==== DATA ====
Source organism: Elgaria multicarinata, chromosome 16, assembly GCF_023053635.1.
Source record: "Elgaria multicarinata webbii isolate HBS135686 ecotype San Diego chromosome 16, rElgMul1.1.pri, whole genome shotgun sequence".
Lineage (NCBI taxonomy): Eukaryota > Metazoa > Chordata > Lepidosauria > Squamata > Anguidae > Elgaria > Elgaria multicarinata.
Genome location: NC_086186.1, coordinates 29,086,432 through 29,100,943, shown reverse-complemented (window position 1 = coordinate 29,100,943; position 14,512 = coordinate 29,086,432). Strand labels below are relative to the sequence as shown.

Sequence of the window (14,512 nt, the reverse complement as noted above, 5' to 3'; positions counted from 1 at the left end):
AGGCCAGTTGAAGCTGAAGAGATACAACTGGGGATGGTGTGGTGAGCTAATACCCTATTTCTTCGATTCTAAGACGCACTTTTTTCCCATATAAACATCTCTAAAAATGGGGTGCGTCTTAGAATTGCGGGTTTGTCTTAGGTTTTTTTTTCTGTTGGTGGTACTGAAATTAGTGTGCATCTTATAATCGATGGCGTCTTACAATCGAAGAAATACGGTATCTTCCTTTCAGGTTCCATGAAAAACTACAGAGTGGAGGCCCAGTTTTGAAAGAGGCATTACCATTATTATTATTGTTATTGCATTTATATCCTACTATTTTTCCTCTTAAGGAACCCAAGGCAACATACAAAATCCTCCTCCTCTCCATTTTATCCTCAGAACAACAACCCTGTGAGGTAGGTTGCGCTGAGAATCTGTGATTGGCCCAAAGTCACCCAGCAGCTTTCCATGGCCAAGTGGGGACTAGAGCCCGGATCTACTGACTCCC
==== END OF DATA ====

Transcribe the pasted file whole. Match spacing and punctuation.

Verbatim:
Source organism: Elgaria multicarinata, chromosome 16, assembly GCF_023053635.1.
Source record: "Elgaria multicarinata webbii isolate HBS135686 ecotype San Diego chromosome 16, rElgMul1.1.pri, whole genome shotgun sequence".
Lineage (NCBI taxonomy): Eukaryota > Metazoa > Chordata > Lepidosauria > Squamata > Anguidae > Elgaria > Elgaria multicarinata.
Genome location: NC_086186.1, coordinates 29,086,432 through 29,100,943, shown reverse-complemented (window position 1 = coordinate 29,100,943; position 14,512 = coordinate 29,086,432). Strand labels below are relative to the sequence as shown.

Sequence of the window (14,512 nt, the reverse complement as noted above, 5' to 3'; positions counted from 1 at the left end):
AGGCCAGTTGAAGCTGAAGAGATACAACTGGGGATGGTGTGGTGAGCTAATACCCTATTTCTTCGATTCTAAGACGCACTTTTTTCCCATATAAACATCTCTAAAAATGGGGTGCGTCTTAGAATTGCGGGTTTGTCTTAGGTTTTTTTTTCTGTTGGTGGTACTGAAATTAGTGTGCATCTTATAATCGATGGCGTCTTACAATCGAAGAAATACGGTATCTTCCTTTCAGGTTCCATGAAAAACTACAGAGTGGAGGCCCAGTTTTGAAAGAGGCATTACCATTATTATTATTGTTATTGCATTTATATCCTACTATTTTTCCTCTTAAGGAACCCAAGGCAACATACAAAATCCTCCTCCTCTCCATTTTATCCTCAGAACAACAACCCTGTGAGGTAGGTTGCGCTGAGAATCTGTGATTGGCCCAAAGTCACCCAGCAGCTTTCCATGGCCAAGTGGGGACTAGAGCCCGGATCTACTGACTCCC